KAILUA-KONA — A county project to replace a deteriorating culvert on Alii Drive will get started a little later than previously estimated.
The Department of Public Works last Wednesday issued an addendum to an invitation for bids for the project extending the bid opening date to Jan. 8. The county will accept proposals from contractors until then.
The delay is necessary to provide the county time to resolve questions and requests for clarification on the plan and specifications, Department of Public Works spokesman Barett Otani said.
The project would change out the more than 80-year-old culvert on the Waiaha Drainageway near Kona Tiki Hotel in Kailua-Kona. It’s located at mile marker 1.5, south of Kailua Village.
With the current delay, work is now expected to begin in May, pushed back from February, Otani said.
The project includes demolition of pavement, culvert, walls, seawall and removal of trees; rock stream channel excavation; and the construction of a new bridge in phases, CRM wall, waterlines, sewer lines, pavement markings, signs, and adjusting valve box frames and covers, according to the original invitation for bids posted Nov. 15. The contractor will have just under two years from the issuance of a notice to proceed to complete the work.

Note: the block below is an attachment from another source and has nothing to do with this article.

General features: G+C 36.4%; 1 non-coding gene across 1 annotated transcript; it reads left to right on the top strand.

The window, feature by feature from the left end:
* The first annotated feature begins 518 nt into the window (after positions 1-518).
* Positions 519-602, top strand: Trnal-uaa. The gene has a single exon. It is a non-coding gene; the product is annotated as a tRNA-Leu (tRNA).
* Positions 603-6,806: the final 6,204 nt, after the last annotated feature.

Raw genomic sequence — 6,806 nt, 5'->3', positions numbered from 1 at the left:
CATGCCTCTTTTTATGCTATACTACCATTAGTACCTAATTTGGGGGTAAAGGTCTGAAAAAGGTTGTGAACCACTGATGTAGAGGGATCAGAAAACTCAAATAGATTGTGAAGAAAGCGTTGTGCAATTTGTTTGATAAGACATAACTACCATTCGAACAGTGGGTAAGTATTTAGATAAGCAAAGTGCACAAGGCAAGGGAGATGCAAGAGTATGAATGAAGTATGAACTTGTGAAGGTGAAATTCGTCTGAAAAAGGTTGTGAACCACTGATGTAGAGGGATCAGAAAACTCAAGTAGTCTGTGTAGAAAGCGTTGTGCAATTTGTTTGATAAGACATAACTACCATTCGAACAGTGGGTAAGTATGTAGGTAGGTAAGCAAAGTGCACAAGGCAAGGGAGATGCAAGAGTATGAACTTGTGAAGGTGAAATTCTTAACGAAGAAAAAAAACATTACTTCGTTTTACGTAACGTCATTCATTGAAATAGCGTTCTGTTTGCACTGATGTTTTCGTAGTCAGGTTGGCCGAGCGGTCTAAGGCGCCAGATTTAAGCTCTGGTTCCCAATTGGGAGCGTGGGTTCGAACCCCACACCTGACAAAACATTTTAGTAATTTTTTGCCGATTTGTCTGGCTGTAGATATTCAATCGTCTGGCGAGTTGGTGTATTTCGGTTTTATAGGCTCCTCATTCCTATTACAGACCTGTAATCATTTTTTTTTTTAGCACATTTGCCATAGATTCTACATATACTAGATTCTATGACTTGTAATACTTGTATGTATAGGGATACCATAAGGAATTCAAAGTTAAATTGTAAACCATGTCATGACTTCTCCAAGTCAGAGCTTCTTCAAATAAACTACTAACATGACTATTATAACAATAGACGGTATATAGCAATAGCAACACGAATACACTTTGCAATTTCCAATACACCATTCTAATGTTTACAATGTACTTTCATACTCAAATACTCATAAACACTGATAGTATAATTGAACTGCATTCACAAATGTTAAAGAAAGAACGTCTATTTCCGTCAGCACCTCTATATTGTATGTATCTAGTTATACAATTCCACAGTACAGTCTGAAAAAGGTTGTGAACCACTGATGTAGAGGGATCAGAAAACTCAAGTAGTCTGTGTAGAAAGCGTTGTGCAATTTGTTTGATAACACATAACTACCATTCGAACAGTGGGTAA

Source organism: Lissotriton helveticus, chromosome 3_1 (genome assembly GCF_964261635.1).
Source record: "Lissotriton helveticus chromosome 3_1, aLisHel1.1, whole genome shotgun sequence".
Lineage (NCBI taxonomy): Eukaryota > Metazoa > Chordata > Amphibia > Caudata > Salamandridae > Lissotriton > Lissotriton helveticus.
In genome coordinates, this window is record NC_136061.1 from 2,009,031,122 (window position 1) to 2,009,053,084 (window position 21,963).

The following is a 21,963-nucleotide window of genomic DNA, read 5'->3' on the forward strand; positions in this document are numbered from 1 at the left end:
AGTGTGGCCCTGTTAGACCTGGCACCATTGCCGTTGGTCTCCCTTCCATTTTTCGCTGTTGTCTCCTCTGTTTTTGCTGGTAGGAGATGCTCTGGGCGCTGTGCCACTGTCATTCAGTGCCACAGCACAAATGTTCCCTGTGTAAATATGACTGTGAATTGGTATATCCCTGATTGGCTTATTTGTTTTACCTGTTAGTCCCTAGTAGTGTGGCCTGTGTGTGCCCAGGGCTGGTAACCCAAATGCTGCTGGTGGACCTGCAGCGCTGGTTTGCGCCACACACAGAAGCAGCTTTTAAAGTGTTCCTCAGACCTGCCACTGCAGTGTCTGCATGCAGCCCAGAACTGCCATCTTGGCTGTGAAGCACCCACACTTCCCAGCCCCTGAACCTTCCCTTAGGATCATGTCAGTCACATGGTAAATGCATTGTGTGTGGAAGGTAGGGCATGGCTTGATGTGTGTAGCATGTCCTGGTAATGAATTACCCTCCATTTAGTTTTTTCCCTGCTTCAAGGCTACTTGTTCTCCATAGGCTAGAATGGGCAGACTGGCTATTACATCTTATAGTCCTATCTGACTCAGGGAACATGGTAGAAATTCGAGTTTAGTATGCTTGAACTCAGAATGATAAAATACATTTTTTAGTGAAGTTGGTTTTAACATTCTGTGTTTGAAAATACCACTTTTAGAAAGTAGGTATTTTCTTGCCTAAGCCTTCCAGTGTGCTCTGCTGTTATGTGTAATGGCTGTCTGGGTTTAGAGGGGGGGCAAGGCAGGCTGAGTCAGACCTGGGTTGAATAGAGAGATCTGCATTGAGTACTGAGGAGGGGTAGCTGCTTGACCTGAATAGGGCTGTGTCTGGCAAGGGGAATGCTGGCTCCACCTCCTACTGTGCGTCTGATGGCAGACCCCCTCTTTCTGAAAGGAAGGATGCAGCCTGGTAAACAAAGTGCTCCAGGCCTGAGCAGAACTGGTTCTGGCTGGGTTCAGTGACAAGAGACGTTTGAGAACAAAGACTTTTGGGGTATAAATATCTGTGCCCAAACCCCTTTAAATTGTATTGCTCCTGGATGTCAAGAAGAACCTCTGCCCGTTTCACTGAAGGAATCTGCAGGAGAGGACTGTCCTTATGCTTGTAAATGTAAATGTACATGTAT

The county says phased construction would minimize impacts on traffic and pedestrians. The plan is to provide two lanes of traffic during peak traffic hours and at least one lane at other times, Otani said.
“Since the project involves the replacement of a bridge, work will definitely impact traffic,” Otani said.
The culvert replacement is anticipated to cost about $12 million. The Federal Highways Administration will cover 80 percent of the cost. Finance Director Deanna Sako on Wednesday said the county’s share, about $2 million, is still on the books for the project.
The culvert, also referred to as a bridge, was built in 1937. Though described as “structurally deficient” and “functionally obsolete” and near the end of its design life in a final Environmental Assessment for the project, Otani said previously that bridge engineers have deemed it safe for use.